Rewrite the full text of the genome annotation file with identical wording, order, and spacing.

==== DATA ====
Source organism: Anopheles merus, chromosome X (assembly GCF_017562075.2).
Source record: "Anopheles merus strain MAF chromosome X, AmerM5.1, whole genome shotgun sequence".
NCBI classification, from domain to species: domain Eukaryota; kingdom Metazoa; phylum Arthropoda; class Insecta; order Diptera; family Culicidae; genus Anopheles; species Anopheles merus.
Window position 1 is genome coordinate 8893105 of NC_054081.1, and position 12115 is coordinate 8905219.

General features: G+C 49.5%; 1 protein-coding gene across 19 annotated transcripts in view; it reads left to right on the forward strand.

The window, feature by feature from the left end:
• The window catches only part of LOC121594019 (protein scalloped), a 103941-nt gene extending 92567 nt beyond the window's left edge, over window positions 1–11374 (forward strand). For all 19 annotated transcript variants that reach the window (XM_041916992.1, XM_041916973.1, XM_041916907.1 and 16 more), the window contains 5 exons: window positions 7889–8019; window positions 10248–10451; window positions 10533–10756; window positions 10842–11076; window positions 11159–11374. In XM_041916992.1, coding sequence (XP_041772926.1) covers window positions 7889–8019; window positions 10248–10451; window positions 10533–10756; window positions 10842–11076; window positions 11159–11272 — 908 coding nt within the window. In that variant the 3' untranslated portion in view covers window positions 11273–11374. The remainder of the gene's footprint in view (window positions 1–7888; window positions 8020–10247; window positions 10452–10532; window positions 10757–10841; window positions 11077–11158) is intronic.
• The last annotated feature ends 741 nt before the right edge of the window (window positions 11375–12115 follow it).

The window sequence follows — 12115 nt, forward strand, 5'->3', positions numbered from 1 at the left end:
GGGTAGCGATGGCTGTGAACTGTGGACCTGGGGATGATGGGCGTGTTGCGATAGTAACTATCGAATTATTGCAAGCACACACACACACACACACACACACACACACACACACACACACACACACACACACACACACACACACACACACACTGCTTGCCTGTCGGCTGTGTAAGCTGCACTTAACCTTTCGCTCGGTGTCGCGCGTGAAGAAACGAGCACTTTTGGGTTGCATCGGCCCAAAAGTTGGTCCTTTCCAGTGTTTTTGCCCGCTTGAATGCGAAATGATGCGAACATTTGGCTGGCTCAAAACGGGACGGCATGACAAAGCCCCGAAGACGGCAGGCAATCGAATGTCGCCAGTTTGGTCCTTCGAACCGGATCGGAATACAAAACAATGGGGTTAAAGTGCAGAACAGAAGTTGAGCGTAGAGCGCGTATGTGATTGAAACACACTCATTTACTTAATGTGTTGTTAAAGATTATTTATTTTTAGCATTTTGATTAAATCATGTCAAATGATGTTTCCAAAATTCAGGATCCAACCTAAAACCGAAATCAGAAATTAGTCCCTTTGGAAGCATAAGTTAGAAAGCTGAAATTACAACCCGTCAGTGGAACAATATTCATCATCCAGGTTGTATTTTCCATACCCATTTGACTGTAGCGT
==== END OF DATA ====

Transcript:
Source organism: Anopheles merus, chromosome X (assembly GCF_017562075.2).
Source record: "Anopheles merus strain MAF chromosome X, AmerM5.1, whole genome shotgun sequence".
NCBI classification, from domain to species: domain Eukaryota; kingdom Metazoa; phylum Arthropoda; class Insecta; order Diptera; family Culicidae; genus Anopheles; species Anopheles merus.
Window position 1 is genome coordinate 8893105 of NC_054081.1, and position 12115 is coordinate 8905219.

General features: G+C 49.5%; 1 protein-coding gene across 19 annotated transcripts in view; it reads left to right on the forward strand.

The window, feature by feature from the left end:
• The window catches only part of LOC121594019 (protein scalloped), a 103941-nt gene extending 92567 nt beyond the window's left edge, over window positions 1–11374 (forward strand). For all 19 annotated transcript variants that reach the window (XM_041916992.1, XM_041916973.1, XM_041916907.1 and 16 more), the window contains 5 exons: window positions 7889–8019; window positions 10248–10451; window positions 10533–10756; window positions 10842–11076; window positions 11159–11374. In XM_041916992.1, coding sequence (XP_041772926.1) covers window positions 7889–8019; window positions 10248–10451; window positions 10533–10756; window positions 10842–11076; window positions 11159–11272 — 908 coding nt within the window. In that variant the 3' untranslated portion in view covers window positions 11273–11374. The remainder of the gene's footprint in view (window positions 1–7888; window positions 8020–10247; window positions 10452–10532; window positions 10757–10841; window positions 11077–11158) is intronic.
• The last annotated feature ends 741 nt before the right edge of the window (window positions 11375–12115 follow it).

The window sequence follows — 12115 nt, forward strand, 5'->3', positions numbered from 1 at the left end:
GGGTAGCGATGGCTGTGAACTGTGGACCTGGGGATGATGGGCGTGTTGCGATAGTAACTATCGAATTATTGCAAGCACACACACACACACACACACACACACACACACACACACACACACACACACACACACACACACACACACACACACTGCTTGCCTGTCGGCTGTGTAAGCTGCACTTAACCTTTCGCTCGGTGTCGCGCGTGAAGAAACGAGCACTTTTGGGTTGCATCGGCCCAAAAGTTGGTCCTTTCCAGTGTTTTTGCCCGCTTGAATGCGAAATGATGCGAACATTTGGCTGGCTCAAAACGGGACGGCATGACAAAGCCCCGAAGACGGCAGGCAATCGAATGTCGCCAGTTTGGTCCTTCGAACCGGATCGGAATACAAAACAATGGGGTTAAAGTGCAGAACAGAAGTTGAGCGTAGAGCGCGTATGTGATTGAAACACACTCATTTACTTAATGTGTTGTTAAAGATTATTTATTTTTAGCATTTTGATTAAATCATGTCAAATGATGTTTCCAAAATTCAGGATCCAACCTAAAACCGAAATCAGAAATTAGTCCCTTTGGAAGCATAAGTTAGAAAGCTGAAATTACAACCCGTCAGTGGAACAATATTCATCATCCAGGTTGTATTTTCCATACCCATTTGACTGTAGCGT